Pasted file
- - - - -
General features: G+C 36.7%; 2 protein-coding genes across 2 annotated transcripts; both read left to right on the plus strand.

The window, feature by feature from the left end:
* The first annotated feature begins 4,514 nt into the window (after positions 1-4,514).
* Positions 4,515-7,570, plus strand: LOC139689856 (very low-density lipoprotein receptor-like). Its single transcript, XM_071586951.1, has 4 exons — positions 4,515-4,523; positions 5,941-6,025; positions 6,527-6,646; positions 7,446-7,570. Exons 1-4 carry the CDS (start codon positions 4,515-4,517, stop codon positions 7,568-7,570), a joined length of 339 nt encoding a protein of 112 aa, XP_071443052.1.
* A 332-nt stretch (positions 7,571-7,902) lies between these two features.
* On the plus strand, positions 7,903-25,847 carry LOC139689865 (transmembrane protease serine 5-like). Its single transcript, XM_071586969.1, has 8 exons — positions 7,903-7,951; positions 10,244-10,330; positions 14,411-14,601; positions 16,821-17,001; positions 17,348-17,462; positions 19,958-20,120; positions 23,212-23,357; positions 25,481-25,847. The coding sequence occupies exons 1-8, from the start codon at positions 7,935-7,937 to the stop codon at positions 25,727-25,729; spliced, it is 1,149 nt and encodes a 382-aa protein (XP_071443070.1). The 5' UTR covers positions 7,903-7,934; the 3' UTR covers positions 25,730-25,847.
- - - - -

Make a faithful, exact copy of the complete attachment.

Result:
General features: G+C 36.7%; 2 protein-coding genes across 2 annotated transcripts; both read left to right on the plus strand.

The window, feature by feature from the left end:
* The first annotated feature begins 4,514 nt into the window (after positions 1-4,514).
* Positions 4,515-7,570, plus strand: LOC139689856 (very low-density lipoprotein receptor-like). Its single transcript, XM_071586951.1, has 4 exons — positions 4,515-4,523; positions 5,941-6,025; positions 6,527-6,646; positions 7,446-7,570. Exons 1-4 carry the CDS (start codon positions 4,515-4,517, stop codon positions 7,568-7,570), a joined length of 339 nt encoding a protein of 112 aa, XP_071443052.1.
* A 332-nt stretch (positions 7,571-7,902) lies between these two features.
* On the plus strand, positions 7,903-25,847 carry LOC139689865 (transmembrane protease serine 5-like). Its single transcript, XM_071586969.1, has 8 exons — positions 7,903-7,951; positions 10,244-10,330; positions 14,411-14,601; positions 16,821-17,001; positions 17,348-17,462; positions 19,958-20,120; positions 23,212-23,357; positions 25,481-25,847. The coding sequence occupies exons 1-8, from the start codon at positions 7,935-7,937 to the stop codon at positions 25,727-25,729; spliced, it is 1,149 nt and encodes a 382-aa protein (XP_071443070.1). The 5' UTR covers positions 7,903-7,934; the 3' UTR covers positions 25,730-25,847.